Expectations for the Tigers at the beginning of the season were not high, but even the harshest critics wouldn’t have expected Missouri to be in the position it is now.
On Saturday night, Kansas State completed its first sweep of Missouri in more than 20 years. The loss also dropped Missouri to 10-10 on the season and 2-5 in Big 12 Conference play.
With the onset of arthritis and consistent physical therapy to repair a 13-year-old hip injury, Mary Rotella said her body isn’t quite what it used to be.
“It’s hard to get older,” said Rotella, 46, chairwoman of the Stephens College dance department. “I’ve been dancing since I was 3, so if you think about it, my hips have been rotating for 43 years.”
What’s new: Faculty and student researchers at the National Center for Explosion Resistant Design at MU are looking for ways to make buildings explode gracefully rather than catastrophically.
The center, which was created in 1997 under the supervision of Sam Kiger, chairman of MU’s civil engineering department, promotes understanding of the explosion environment and generates structural building designs. The designs aim to reduce flying debris and prevent the collapse of a building after an explosion, thus minimizing potential injury or death to people inside the structure.
KANSAS CITY — It turns out football is not the only thing the Big 12 Conference’s South teams do better than their counterparts in the North.
The South plays a better brand of basketball, too.
BOULDER, Colo. — Oklahoma State freshman JamesOn Curry played a lot like a senior in his first start on Sunday.
Curry scored 17 of his career-high 22 points in the second half of No. 9 Oklahoma State’s 104-86 victory against Colorado. He was 6-of-8 from 3-point range, making all five in the second half.
Four of Kansas State’s starting five weren’t even alive the last time the Wildcats won in Columbia.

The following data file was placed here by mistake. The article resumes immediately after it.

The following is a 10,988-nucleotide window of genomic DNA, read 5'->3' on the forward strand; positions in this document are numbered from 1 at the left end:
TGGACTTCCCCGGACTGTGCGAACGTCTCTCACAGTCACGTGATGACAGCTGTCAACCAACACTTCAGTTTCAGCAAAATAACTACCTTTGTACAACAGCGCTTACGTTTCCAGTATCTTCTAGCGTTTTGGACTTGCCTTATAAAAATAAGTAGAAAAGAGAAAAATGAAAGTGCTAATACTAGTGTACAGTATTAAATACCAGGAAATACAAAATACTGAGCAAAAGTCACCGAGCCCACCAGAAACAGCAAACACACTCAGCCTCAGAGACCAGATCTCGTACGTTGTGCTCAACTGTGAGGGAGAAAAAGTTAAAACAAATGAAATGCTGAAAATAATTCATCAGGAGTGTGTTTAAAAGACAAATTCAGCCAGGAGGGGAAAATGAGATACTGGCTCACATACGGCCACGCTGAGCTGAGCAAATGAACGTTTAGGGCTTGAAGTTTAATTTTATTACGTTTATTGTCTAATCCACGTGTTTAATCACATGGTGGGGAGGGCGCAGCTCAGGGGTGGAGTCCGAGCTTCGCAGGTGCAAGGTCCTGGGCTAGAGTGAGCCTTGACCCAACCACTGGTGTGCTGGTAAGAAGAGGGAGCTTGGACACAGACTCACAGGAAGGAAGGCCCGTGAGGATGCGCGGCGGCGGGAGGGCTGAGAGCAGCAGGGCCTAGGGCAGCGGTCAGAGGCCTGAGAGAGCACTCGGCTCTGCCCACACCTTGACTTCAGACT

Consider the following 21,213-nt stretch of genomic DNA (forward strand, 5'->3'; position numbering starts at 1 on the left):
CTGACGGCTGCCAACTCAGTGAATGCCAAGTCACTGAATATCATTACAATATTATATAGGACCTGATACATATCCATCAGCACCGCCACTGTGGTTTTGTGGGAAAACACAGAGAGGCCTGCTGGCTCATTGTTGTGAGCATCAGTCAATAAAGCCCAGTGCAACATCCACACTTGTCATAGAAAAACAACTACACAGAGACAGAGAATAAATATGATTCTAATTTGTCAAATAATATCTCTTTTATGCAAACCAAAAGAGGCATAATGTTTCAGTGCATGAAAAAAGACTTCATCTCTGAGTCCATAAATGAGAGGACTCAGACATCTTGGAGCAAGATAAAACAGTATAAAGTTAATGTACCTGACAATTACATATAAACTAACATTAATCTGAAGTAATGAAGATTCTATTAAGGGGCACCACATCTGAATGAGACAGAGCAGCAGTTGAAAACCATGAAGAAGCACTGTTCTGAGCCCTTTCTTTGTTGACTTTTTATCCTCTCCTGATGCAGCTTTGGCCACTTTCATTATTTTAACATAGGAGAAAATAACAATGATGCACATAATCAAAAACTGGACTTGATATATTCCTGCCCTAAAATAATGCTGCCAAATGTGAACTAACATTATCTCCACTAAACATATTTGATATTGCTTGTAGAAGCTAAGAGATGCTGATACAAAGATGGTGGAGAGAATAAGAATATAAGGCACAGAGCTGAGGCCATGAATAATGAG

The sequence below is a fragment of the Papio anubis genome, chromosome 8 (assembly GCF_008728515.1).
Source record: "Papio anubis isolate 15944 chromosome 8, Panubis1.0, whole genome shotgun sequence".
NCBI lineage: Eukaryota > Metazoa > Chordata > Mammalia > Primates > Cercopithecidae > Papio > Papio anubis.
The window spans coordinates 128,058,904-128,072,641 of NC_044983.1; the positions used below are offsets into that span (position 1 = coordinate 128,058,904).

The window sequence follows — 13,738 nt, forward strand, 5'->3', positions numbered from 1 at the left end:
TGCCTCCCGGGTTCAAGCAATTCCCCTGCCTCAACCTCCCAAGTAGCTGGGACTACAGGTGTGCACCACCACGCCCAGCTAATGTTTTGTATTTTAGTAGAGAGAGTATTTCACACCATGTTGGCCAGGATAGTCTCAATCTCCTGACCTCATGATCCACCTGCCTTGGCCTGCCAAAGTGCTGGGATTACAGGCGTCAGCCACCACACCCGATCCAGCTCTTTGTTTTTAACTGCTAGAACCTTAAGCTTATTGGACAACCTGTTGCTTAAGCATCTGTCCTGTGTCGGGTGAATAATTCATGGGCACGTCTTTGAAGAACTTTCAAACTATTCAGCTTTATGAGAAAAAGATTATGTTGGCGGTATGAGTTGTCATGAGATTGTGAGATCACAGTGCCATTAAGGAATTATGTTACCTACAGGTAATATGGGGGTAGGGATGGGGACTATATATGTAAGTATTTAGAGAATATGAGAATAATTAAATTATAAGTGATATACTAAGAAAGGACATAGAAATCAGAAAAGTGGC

And the last time they swept the season series against Missouri the other starter, Cartier Martin, was 1.
From the outside, it’s the MU Museum of Art and Archaeology. But for a group of Lee Elementary School second-graders, inside the brick building is a journey into Africa.
“We’re ready to go around the world today,” Ann Mehr says to Brandy Moore-Klutse’s class as they enter the exhibit of masks inside the museum’s first gallery. Mehr, the class’s art teacher, then leads the students on a whirlwind trip through the African continent and its history.
It’s one of the only times you’ll see them adorned in Kansas State purple.
But that’s a concession Thomas Gardner, Jason Conley and Jimmy McKinney are willing to make for a hair cut.
Lauren Harris, a 6-foot-3 freshman center at Kennesaw (Ga.) State, recently called home and told her father that she led the nation in blocked shots.
“Where’d you get your information?” Alvin Harris asked.
Joey Eads is not used to getting second chances, so when given the opportunity to participate in a new early parole program, he jumped at the opportunity.
Eads is one of six Boone County residents to participate in the program, which was approved in October and initiated in November. In addition, 14 more applications have been submitted for review, said Capt. Warren Brewer, detention director for the Boone County Jail.